The gardening year will vary according to your location
Working out the right time to plant seeds is essential to getting strong healthy plants and a successful harvest. Seed packets usually give rough guidance in this respect but it is useful to have a month-by-month ‘to-do’ list to follow for all seed sowing, planting out and jobs in the greenhouse, fruit garden and vegetable garden.
With experience, we gain an understanding of when to plant certain crops in our locality. My own experience is this only comes from failures, learning when NOT to plant something as it either won’t germinate or will not thrive and be a good target for pests!
This guide: Vegetable Gardening in the U.K Month by Month is ‘roughly’ what works for me in Bedfordshire. It varies from year to year according to our weather so you should always add this into the equation. For example, in 2013 we had a very cold spring: We were almost a month behind in the garden and many of the rows of seed I planted in March just didn’t germinate. Towards the end of the month, we had a covering of snow on the ground and it seemed as though we were plunged back into the middle of winter, we even had a frost at the beginning of June which caught many gardeners out. January 2014 was the wettest on record and there was no way I could finish off digging my vegetable beds, these sorts of conditions can delay planting -it’s not worth compacting the soil by treading on it when it’s wet!
The biggest influence on ‘when to do’ things in your vegetable garden will be your latitude, the prevailing temperatures that year and circumstances specific to your ‘plot’ so it is a constantly changing story.
Just because Fred is planting his beans in raised beds in a sheltered plot in Brighton, doesn’t mean Bill can plant at the bottom of his garden with heavy soil in Yorkshire! The local conditions are different. Jersey Royal new potatoes are a fine example, where growers can get their new potatoes into the shops before others. They can also charge a premium for being first to the market. Many use south-facing slopes to help them capture as much sunshine as possible.
The further north you are, the later things will happen in the garden.
Rule of Thumb
There is no point in planting seeds if the soil is too cold so…
If the weeds are growing, the soil is warm enough to grow!
If you follow this rule, you should always know when you can start planting out. Before then of course there are many seeds that can be planted in the greenhouse so they have a head start and are protected from slugs and snails during those critical early weeks when the germinate and grow into young plants.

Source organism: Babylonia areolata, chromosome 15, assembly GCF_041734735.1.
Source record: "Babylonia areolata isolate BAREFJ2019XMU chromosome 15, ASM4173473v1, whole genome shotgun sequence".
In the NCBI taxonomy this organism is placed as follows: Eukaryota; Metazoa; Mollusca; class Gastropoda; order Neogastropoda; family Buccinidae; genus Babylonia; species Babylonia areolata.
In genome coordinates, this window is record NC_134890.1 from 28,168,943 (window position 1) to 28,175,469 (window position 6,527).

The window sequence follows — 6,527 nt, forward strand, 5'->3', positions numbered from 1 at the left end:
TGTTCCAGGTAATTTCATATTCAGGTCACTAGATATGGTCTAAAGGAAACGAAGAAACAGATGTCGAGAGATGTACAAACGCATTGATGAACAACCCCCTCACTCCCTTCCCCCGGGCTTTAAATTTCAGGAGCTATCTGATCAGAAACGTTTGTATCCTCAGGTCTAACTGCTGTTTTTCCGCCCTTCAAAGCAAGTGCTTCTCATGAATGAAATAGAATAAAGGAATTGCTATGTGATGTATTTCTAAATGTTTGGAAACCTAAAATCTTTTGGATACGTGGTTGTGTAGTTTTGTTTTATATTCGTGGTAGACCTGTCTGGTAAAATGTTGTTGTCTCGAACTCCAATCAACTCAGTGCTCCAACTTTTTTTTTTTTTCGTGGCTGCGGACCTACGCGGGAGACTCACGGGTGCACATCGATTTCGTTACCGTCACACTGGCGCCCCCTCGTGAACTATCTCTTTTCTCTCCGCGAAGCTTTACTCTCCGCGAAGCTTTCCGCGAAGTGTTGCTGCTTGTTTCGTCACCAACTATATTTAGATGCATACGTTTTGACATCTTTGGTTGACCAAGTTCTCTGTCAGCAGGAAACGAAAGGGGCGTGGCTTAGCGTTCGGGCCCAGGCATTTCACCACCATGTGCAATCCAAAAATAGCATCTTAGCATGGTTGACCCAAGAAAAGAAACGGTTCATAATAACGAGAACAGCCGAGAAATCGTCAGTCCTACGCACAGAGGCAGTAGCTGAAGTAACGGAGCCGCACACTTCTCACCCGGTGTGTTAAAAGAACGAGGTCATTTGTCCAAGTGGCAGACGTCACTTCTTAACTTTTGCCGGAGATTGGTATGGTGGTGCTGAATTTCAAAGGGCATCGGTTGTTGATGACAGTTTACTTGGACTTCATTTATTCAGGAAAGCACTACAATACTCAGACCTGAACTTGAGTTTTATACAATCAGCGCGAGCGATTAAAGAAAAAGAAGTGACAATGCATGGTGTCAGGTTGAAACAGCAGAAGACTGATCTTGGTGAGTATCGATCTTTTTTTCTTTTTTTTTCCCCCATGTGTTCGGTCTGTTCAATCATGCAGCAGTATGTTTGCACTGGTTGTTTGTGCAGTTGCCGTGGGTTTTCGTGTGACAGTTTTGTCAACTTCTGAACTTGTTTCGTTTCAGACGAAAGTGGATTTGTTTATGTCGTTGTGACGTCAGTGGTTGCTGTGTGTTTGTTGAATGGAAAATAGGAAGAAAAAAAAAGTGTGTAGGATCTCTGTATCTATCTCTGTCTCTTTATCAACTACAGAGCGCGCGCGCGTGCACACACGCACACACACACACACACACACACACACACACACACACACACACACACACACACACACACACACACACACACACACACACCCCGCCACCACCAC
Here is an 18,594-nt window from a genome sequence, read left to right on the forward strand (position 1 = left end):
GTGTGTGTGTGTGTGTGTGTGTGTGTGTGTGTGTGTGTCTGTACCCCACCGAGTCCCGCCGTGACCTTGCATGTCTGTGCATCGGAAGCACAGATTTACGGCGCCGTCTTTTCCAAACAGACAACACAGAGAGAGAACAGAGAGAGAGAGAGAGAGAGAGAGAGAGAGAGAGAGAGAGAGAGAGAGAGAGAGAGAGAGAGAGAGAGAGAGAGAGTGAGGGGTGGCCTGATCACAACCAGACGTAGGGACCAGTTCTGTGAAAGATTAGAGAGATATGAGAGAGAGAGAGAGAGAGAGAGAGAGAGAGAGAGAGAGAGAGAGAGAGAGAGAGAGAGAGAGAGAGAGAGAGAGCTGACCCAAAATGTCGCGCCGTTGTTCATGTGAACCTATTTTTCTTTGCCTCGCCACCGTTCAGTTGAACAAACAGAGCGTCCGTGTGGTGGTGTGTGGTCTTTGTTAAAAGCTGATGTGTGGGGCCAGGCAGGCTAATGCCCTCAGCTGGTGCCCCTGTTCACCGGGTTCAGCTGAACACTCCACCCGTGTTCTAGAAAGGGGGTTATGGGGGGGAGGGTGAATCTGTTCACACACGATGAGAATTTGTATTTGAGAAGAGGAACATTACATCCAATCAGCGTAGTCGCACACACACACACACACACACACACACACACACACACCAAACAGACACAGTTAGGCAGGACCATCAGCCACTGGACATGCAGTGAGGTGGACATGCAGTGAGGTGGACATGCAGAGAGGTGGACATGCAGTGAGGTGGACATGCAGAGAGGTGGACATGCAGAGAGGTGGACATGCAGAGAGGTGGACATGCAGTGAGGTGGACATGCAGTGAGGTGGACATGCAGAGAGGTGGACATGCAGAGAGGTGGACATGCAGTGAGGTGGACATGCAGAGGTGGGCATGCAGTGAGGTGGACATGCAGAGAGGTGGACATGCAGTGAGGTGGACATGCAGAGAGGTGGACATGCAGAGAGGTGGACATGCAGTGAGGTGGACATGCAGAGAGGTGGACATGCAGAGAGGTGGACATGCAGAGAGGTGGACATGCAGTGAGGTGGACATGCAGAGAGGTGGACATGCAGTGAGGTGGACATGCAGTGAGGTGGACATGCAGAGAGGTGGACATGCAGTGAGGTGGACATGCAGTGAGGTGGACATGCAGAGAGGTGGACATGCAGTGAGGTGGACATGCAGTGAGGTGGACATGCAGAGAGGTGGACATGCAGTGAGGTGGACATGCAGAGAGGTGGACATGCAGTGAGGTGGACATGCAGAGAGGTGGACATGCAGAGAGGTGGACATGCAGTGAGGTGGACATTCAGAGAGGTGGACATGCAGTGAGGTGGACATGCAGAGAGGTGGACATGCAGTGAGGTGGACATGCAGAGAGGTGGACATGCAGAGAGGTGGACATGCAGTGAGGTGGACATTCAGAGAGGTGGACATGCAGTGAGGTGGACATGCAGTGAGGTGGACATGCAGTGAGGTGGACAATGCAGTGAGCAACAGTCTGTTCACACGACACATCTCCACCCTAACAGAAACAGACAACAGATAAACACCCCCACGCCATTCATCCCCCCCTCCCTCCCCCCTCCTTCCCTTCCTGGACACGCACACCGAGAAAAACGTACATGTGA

When I was in my mid-twenties, I bought a book called “A Year in Your Garden” by the (late) Geoff Hamilton. This book was an inspiration to me. Every month, it detailed what I could be doing and there were lots of practical ‘How to’ pages giving me a sound guide to gardening month by month. I used to write the ‘jobs’ down on a separate ‘gardening calendar’ we had hanging in our kitchen, but slowly this grew to the point where it was replaced by a notebook and every year, more pages of notes were added.
Much of my notebook has been transferred onto these pages and I keep these pages bookmarked to remind me what I should be doing now.
Just click on the link of the month below:
Snow and frost are likely and it may seem like there is nothing to do while the ground is frozen but there are actually quite a few things to be getting on with and many winter vegetables to be harvested.
It’s time to kick things off with some chitting of seed potatoes, and some early sowing both indoors and inside the warmth of a heated propagator. There’s still harvesting to be done of more winter vegetables.
The fun really starts in April as we start sowing tray after tray of seeds in the greenhouse.
The weather has started to warm up, a lot of seeds are coming up in neat rows in my vegetable beds and it’s a busy month with lots of jobs to do.
Another busy month! With the light nights and long days, we always seem to get a lot done in June. The fear of frost is thankfully well behind us so it’s full steam ahead.
There is a much more relaxed approach of getting things done as the weather permits. Even so, there is still some work to do, the main one being winter digging and adding organic matter to the soil.
There isn’t much you can sow, but there are still some jobs to be getting on with, seeds to be bought and plans to be made for the new gardening year.